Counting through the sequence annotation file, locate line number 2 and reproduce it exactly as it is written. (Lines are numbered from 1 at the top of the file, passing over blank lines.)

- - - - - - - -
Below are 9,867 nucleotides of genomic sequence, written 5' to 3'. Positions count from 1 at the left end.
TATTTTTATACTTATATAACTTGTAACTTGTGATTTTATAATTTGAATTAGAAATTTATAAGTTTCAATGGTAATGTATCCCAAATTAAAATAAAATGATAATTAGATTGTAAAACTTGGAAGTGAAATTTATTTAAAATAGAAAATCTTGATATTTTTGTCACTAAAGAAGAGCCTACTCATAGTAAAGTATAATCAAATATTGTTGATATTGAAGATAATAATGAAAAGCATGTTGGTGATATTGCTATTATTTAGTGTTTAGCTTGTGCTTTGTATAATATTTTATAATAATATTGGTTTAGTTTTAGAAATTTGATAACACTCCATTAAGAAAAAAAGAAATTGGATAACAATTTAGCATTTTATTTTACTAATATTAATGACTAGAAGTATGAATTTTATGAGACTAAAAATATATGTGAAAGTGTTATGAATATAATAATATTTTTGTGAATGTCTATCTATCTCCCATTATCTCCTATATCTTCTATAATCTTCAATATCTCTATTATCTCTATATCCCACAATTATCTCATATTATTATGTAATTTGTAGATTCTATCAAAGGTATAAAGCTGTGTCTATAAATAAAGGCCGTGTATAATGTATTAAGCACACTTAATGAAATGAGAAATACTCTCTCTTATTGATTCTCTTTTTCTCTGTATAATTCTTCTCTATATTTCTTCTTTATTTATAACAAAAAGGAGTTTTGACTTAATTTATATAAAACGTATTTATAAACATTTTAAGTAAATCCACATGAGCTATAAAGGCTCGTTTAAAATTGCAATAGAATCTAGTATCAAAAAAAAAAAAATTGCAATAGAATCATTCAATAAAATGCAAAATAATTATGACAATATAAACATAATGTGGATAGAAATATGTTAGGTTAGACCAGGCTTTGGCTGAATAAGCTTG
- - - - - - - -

TATTTTTATACTTATATAACTTGTAACTTGTGATTTTATAATTTGAATTAGAAATTTATAAGTTTCAATGGTAATGTATCCCAAATTAAAATAAAATGATAATTAGATTGTAAAACTTGGAAGTGAAATTTATTTAAAATAGAAAATCTTGATATTTTTGTCACTAAAGAAGAGCCTACTCATAGTAAAGTATAATCAAATATTGTTGATATTGAAGATAATAATGAAAAGCATGTTGGTGATATTGCTATTATTTAGTGTTTAGCTTGTGCTTTGTATAATATTTTATAATAATATTGGTTTAGTTTTAGAAATTTGATAACACTCCATTAAGAAAAAAAGAAATTGGATAACAATTTAGCATTTTATTTTACTAATATTAATGACTAGAAGTATGAATTTTATGAGACTAAAAATATATGTGAAAGTGTTATGAATATAATAATATTTTTGTGAATGTCTATCTATCTCCCATTATCTCCTATATCTTCTATAATCTTCAATATCTCTATTATCTCTATATCCCACAATTATCTCATATTATTATGTAATTTGTAGATTCTATCAAAGGTATAAAGCTGTGTCTATAAATAAAGGCCGTGTATAATGTATTAAGCACACTTAATGAAATGAGAAATACTCTCTCTTATTGATTCTCTTTTTCTCTGTATAATTCTTCTCTATATTTCTTCTTTATTTATAACAAAAAGGAGTTTTGACTTAATTTATATAAAACGTATTTATAAACATTTTAAGTAAATCCACATGAGCTATAAAGGCTCGTTTAAAATTGCAATAGAATCTAGTATCAAAAAAAAAAAAATTGCAATAGAATCATTCAATAAAATGCAAAATAATTATGACAATATAAACATAATGTGGATAGAAATATGTTAGGTTAGACCAGGCTTTGGCTGAATAAGCTTG